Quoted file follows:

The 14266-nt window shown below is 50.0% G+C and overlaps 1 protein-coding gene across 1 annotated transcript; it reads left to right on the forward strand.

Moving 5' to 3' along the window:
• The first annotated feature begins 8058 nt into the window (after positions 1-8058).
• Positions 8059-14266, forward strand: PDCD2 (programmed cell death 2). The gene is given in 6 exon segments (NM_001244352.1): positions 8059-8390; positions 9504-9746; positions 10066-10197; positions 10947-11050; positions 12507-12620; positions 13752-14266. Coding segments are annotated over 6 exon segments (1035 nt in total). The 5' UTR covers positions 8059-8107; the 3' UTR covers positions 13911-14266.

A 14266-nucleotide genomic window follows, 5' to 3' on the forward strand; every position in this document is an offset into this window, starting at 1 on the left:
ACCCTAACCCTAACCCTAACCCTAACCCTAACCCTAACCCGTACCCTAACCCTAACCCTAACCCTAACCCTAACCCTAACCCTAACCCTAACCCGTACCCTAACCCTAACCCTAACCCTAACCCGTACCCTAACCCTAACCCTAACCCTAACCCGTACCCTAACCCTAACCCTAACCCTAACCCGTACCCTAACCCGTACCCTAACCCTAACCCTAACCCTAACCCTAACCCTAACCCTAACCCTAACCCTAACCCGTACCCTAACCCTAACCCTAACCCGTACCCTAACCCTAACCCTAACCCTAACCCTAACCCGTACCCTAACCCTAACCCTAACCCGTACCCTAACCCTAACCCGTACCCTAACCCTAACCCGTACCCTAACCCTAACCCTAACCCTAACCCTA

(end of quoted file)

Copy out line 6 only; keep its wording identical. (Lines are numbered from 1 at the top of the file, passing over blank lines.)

ACCCTAACCCTAACCCTAACCCTAACCCTAACCCTAACCCGTACCCTAACCCTAACCCTAACCCTAACCCTAACCCTAACCCTAACCCTAACCCGTACCCTAACCCTAACCCTAACCCTAACCCGTACCCTAACCCTAACCCTAACCCTAACCCGTACCCTAACCCTAACCCTAACCCTAACCCGTACCCTAACCCGTACCCTAACCCTAACCCTAACCCTAACCCTAACCCTAACCCTAACCCTAACCCTAACCCGTACCCTAACCCTAACCCTAACCCGTACCCTAACCCTAACCCTAACCCTAACCCTAACCCGTACCCTAACCCTAACCCTAACCCGTACCCTAACCCTAACCCGTACCCTAACCCTAACCCGTACCCTAACCCTAACCCTAACCCTAACCCTA